Democratic pro-lifers, meeting down the hall, touted their progressive bona fides, too. Jim Dillon, a little-known candidate for state representative from Central Texas, kicked off the event with a graphic description of partial-birth abortion. “I’m alive today because my mother didn’t choose abortion,” said Dillon, who’s running against Republican incumbent Dan Gattis.

“Somebody has to speak for the unborn in the Democratic Party,” Dr. Lois Kerschen, president of Democrats for Life of Texas, told the crowd of about 80. She said her group was focused on funding the Children’s Health Insurance Program and the Women Infants and Children program to offer women alternatives to abortion. “We offer more choices than pro-choice,” she said.

The 75 delegates who came to the Democratic gun owners’ caucus crowded into a room the size of a walk-in closet. Dan Barnett, founder of Amendment II Democrats, brandished a banana clip (for the uninitiated, that’s the curved clip that typically attaches to an assault rifle) and discussed the rights guaranteed in the Second Amendment.

Barnett-who paused twice during his speech to answer his cell phone-was clearly startled by the overflow crowd. He ran short of handouts and business cards. A straight shooter to the end, he acknowledged, “This is more people than I ever expected.”



On the second night of the Republican state convention, scores of fired-up revolutionaries crowded a too-small room in the Houston Hilton. In contrast to the genteel atmosphere down the hall at the coffee-and-Kahlúa social hour for a state Supreme Court justice, these partisans whooped and hollered, wore their hair long, and railed against “The Establishment.” They weren’t a band of hippies at some parallel convention, but the Republican Liberty Caucus of Texas, a group affiliated with Ron Paul, the Republican anti-war candidate, Texas congressman, and self-styled “taxpayers’ best friend.”

The night before, Paul had announced to hundreds of cheering supporters that he was transforming his long-shot presidential bid into a movement, the “Campaign for Liberty,” to challenge the mainstream GOP with libertarian ideals. Convention organizers signaled their disdain by not granting Paul a speaking slot, but this only inspired his acolytes to get to work right away crashing the party.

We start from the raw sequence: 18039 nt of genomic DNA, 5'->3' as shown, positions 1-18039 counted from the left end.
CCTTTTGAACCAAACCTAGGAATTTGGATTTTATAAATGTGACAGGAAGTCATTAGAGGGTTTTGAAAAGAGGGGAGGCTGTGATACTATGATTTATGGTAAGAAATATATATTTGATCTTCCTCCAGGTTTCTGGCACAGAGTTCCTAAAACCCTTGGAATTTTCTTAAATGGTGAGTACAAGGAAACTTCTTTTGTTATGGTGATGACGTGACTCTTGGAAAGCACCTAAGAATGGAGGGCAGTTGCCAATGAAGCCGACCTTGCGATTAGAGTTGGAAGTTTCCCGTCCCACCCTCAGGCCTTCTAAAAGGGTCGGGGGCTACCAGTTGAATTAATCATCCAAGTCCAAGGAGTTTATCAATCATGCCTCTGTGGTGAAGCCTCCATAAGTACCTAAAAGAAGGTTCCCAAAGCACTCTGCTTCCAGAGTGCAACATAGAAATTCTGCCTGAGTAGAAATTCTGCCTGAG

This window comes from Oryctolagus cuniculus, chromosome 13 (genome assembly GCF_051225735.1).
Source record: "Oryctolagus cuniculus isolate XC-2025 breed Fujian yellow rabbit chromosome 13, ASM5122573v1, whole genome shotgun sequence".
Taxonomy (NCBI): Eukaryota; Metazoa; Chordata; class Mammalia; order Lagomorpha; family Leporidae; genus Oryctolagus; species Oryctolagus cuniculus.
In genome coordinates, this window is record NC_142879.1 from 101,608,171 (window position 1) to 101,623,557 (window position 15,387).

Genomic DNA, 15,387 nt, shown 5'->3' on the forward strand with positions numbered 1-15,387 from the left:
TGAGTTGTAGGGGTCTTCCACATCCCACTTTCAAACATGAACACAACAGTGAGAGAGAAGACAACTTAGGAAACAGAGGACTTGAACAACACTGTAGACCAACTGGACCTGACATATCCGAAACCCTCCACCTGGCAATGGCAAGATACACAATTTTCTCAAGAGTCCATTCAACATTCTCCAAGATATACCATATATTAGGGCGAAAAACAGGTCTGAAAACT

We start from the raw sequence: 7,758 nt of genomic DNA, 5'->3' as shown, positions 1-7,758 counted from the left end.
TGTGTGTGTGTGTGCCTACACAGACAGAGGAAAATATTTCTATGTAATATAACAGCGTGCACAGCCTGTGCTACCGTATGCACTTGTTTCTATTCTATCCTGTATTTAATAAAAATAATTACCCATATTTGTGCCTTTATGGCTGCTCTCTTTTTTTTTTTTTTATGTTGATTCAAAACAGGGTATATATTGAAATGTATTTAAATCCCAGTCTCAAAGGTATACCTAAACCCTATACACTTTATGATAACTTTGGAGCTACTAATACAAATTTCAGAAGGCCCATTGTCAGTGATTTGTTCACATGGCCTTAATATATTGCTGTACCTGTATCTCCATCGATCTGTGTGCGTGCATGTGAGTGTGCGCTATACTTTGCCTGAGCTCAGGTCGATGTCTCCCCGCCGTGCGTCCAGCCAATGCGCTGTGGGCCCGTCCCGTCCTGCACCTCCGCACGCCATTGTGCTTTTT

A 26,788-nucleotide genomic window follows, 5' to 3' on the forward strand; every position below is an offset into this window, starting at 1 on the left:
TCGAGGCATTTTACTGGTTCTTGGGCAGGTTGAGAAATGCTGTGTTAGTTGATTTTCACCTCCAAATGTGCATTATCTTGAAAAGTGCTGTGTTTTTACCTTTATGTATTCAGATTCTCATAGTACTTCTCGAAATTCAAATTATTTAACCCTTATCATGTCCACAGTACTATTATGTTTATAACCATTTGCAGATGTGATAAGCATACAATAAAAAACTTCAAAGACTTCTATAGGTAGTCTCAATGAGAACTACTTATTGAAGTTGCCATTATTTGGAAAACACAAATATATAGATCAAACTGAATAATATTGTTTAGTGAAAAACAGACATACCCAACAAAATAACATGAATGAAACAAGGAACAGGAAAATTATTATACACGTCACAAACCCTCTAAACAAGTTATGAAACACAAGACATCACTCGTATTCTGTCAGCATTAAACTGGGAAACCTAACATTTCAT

Though Paul failed to appear at the Liberty Caucus meeting, the caucus-goers took turns bashing the direction of the GOP locally and nationally.

“The problem isn’t [that] conservative principles in recent years in Washington, D.C., have been tried and found wanting. They’ve been abandoned,” said Tom Pauken, the former chairman of the Texas Republican Party and current chairman of the Texas Workforce Commission. He railed against No Child Left Behind, out-of-control government spending, the bailout of Wall Street institutions, and Middle East adventurism. Three decades of political capital had been squandered in a matter of years, Pauken marveled. That must be a depressing thought to the grassroots activists who built the party, but the caucus audience seemed more excited than downtrodden. When one man worked himself into a lather over the pork-laden farm bill, shouts rang out for him to run for office.

The room had little, if any, love for John McCain. “Once you go Ron, you can never go John,” said Penny Langford-Freeman, Paul’s former campaign director, to uproarious applause. “You know too much to compromise, you know too much to embrace evil, even if it’s a lesser.”

This is hardly the message that party leaders want spread. Though Paul never garnered a significant number of delegates in his presidential campaign, his supporters are righteous (if not self-righteous), zealous, and vocal. At the close of the convention, as delegates walked to their cars in the sweltering heat, a group of Paul supporters gathered in a protest area across from the convention center for one last hurrah. They chanted: “Ron Paul! Ron Paul! Ron Paul!”

Dept. of Disenfranchisment